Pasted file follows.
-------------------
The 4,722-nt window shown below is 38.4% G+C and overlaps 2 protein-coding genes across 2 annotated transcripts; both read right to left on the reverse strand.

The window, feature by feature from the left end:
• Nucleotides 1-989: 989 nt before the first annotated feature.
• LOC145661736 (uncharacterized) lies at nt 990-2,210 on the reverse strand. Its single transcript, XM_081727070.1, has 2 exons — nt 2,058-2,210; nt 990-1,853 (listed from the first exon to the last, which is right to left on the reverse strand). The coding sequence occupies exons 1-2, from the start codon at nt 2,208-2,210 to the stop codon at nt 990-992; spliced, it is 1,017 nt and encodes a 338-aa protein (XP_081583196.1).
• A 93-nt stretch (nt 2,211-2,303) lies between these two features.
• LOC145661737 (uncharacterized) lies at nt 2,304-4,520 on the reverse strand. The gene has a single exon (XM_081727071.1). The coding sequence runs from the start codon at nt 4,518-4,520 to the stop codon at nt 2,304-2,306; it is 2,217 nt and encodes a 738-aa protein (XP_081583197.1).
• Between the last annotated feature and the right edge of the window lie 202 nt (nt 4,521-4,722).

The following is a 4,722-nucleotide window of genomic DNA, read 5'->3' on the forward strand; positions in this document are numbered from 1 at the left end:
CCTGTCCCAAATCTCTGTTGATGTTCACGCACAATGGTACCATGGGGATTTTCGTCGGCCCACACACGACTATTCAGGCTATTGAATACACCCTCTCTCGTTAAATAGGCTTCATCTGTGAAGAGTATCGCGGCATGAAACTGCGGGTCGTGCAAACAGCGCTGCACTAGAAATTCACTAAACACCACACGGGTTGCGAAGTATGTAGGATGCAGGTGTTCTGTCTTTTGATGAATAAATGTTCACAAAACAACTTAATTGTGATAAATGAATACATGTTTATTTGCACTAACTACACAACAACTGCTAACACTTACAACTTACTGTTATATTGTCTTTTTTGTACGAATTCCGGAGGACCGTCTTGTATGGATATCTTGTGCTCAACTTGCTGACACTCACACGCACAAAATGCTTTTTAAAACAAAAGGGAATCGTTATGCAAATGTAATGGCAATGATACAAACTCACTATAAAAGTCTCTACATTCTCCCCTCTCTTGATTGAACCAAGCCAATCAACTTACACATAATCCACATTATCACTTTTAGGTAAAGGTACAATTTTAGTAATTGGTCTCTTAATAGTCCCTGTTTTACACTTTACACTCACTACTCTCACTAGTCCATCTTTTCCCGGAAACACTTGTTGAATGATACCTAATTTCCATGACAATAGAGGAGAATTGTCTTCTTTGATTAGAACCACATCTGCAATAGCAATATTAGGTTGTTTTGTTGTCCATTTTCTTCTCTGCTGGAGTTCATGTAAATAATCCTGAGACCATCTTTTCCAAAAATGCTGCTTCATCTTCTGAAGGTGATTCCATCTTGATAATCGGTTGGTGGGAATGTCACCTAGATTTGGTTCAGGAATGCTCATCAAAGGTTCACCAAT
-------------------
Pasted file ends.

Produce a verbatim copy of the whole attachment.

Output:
The 4,722-nt window shown below is 38.4% G+C and overlaps 2 protein-coding genes across 2 annotated transcripts; both read right to left on the reverse strand.

The window, feature by feature from the left end:
• Nucleotides 1-989: 989 nt before the first annotated feature.
• LOC145661736 (uncharacterized) lies at nt 990-2,210 on the reverse strand. Its single transcript, XM_081727070.1, has 2 exons — nt 2,058-2,210; nt 990-1,853 (listed from the first exon to the last, which is right to left on the reverse strand). The coding sequence occupies exons 1-2, from the start codon at nt 2,208-2,210 to the stop codon at nt 990-992; spliced, it is 1,017 nt and encodes a 338-aa protein (XP_081583196.1).
• A 93-nt stretch (nt 2,211-2,303) lies between these two features.
• LOC145661737 (uncharacterized) lies at nt 2,304-4,520 on the reverse strand. The gene has a single exon (XM_081727071.1). The coding sequence runs from the start codon at nt 4,518-4,520 to the stop codon at nt 2,304-2,306; it is 2,217 nt and encodes a 738-aa protein (XP_081583197.1).
• Between the last annotated feature and the right edge of the window lie 202 nt (nt 4,521-4,722).

The following is a 4,722-nucleotide window of genomic DNA, read 5'->3' on the forward strand; positions in this document are numbered from 1 at the left end:
CCTGTCCCAAATCTCTGTTGATGTTCACGCACAATGGTACCATGGGGATTTTCGTCGGCCCACACACGACTATTCAGGCTATTGAATACACCCTCTCTCGTTAAATAGGCTTCATCTGTGAAGAGTATCGCGGCATGAAACTGCGGGTCGTGCAAACAGCGCTGCACTAGAAATTCACTAAACACCACACGGGTTGCGAAGTATGTAGGATGCAGGTGTTCTGTCTTTTGATGAATAAATGTTCACAAAACAACTTAATTGTGATAAATGAATACATGTTTATTTGCACTAACTACACAACAACTGCTAACACTTACAACTTACTGTTATATTGTCTTTTTTGTACGAATTCCGGAGGACCGTCTTGTATGGATATCTTGTGCTCAACTTGCTGACACTCACACGCACAAAATGCTTTTTAAAACAAAAGGGAATCGTTATGCAAATGTAATGGCAATGATACAAACTCACTATAAAAGTCTCTACATTCTCCCCTCTCTTGATTGAACCAAGCCAATCAACTTACACATAATCCACATTATCACTTTTAGGTAAAGGTACAATTTTAGTAATTGGTCTCTTAATAGTCCCTGTTTTACACTTTACACTCACTACTCTCACTAGTCCATCTTTTCCCGGAAACACTTGTTGAATGATACCTAATTTCCATGACAATAGAGGAGAATTGTCTTCTTTGATTAGAACCACATCTGCAATAGCAATATTAGGTTGTTTTGTTGTCCATTTTCTTCTCTGCTGGAGTTCATGTAAATAATCCTGAGACCATCTTTTCCAAAAATGCTGCTTCATCTTCTGAAGGTGATTCCATCTTGATAATCGGTTGGTGGGAATGTCACCTAGATTTGGTTCAGGAATGCTCATCAAAGGTTCACCAAT